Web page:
I believe that God is always ready to ignite and fan the flames within us. But the fire needs fuel. The fire needs the offering of our whole selves in body, soul and spirit. The fire needs people who are fully aware of their reliance upon God; those willing to engage in spiritual disciplines; servants willing to return regularly to the altar of sacrifice and service; faithful followers willing to invest in the fires that burn within the people around them; and those willing to proclaim, “on thine altar here I lay, all there is of me” (SASB 569).

Yes, like physical fire, the divine fire within is a powerful force that can forever alter whatever it encounters. And what a trail could be blazed if all in the Army offered our whole selves and boldly petitioned God to “Send the fire, send the fire, send the fire!” (SASB 326).

Major Sheldon Bungay is the corps officer at St. John’s Temple, N.L.

Photo: ArtistGNDphotography/E+ via Getty Images

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On Thursday, September 22, 2022, very concerned said:

Major Bungay in her above article, has captured the sentiment, I believe, of many salvationists, including myself. We seem to have lost our way, our vision, our purpose and our joy. Could it be we have put the "cart before the horse", the "doing" first and the "being" second? I believe our priorities are out of alignment. Our relationship with God must be first place; when it is all else will fall into line. The Ephesian church in Revelation was doing all the right things and was commended for it, but Christ also said: "but this I have against you, you have lost your first love" Rev.2:4. Let's hope it's not too late for the Salvation Army to focus on the main thing and put God first - only then will the fire return!

On Thursday, August 4, 2022, Cassie kean said:

God bless you Sheldon, you expressed it well and we also share your heart. We certainly need an outpouring of the Spirit, but we also need a breaking of chains in a lot of us and our leaders as well. God of Elijah hear our cry, “send the fire!”. Burn up every trace of sin!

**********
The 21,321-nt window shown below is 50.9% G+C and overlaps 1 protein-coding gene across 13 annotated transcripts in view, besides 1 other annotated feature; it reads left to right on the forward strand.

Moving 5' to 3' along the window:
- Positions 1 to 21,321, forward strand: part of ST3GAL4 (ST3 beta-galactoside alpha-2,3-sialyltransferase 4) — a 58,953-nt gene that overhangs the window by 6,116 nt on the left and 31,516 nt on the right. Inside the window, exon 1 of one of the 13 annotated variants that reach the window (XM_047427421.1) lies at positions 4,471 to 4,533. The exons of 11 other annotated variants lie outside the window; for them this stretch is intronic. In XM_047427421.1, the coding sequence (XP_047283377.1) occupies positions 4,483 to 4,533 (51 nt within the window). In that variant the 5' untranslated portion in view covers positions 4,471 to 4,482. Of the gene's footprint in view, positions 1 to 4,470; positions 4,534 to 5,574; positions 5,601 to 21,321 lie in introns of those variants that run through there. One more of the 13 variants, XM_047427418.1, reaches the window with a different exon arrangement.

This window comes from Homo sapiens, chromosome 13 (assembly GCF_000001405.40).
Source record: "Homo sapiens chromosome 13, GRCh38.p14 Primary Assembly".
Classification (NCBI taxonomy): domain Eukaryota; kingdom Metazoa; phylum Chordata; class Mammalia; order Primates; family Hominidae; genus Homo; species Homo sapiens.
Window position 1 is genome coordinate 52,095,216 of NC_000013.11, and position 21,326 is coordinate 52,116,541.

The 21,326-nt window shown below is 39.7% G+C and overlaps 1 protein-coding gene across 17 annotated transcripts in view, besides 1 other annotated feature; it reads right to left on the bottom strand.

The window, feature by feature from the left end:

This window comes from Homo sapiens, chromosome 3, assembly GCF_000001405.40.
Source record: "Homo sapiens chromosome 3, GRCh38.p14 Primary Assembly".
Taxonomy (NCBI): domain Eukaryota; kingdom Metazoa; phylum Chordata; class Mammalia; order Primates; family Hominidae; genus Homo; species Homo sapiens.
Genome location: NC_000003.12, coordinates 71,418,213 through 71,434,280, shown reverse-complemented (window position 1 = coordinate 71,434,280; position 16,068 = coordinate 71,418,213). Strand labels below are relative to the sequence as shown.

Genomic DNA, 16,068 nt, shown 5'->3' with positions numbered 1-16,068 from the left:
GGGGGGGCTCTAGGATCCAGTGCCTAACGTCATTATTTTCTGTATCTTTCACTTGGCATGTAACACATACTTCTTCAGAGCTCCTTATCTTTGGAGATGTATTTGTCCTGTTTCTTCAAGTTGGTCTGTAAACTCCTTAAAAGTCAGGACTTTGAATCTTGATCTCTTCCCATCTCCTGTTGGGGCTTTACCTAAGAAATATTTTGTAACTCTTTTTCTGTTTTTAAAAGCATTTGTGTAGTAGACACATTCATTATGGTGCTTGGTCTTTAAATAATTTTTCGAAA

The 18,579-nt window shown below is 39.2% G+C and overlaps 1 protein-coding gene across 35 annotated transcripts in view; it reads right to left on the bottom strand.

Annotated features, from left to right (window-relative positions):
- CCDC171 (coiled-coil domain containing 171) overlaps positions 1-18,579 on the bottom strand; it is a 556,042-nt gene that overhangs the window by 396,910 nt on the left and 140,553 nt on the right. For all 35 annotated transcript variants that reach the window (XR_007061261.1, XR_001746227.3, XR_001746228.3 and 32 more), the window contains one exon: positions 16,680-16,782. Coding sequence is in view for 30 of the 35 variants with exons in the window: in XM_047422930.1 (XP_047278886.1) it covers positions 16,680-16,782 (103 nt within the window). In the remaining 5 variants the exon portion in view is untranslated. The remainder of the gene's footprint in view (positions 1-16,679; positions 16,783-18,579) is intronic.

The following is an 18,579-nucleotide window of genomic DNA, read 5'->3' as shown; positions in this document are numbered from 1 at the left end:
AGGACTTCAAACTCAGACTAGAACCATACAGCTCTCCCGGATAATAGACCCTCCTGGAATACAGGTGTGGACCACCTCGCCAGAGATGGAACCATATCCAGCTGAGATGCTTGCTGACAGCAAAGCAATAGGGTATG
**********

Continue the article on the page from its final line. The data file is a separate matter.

On Friday, July 29, 2022, Daniel Roode said:

One of my favourite quotes of Commissioner Edward Read is so apt to follow up this article: "So we do well to share the Psalmist's cry, "Wilt Thou not revive us again?" It is not nostalgia, but spiritual poverty, that makes us long for the power manifested of old. The Salvation Army, born in the fire, ought to admit it cannot live in the smoke. Brokenly, even desperately, let God's people seek that refreshing and restoring and revitalizing which only He can give!" May it be so.

On Thursday, July 28, 2022, Also concerned said:

I agree with "Concerned" in wishing the solutions suggested were the answer. In my heart I know it is far more complex than this. Divisive theology in The Salvation Army needs to be dealt with and Army-wide repentance for "sin in the camp" needs to be sought before we are able to move ahead in the freedom of the Spirit and the blessing of God. The fire both purifies and burns. This is hard, but necessary spiritual work for us all, but especially leadership.

Thank you for this reminder to continually seek the Holy Spirit for our wider movement.

On Thursday, July 28, 2022, Concerned said:

Very well said. The flame has indeed grown dim. The causes are many. I only wish the solutions to the problem contemplated by the Captain would be the answer to it.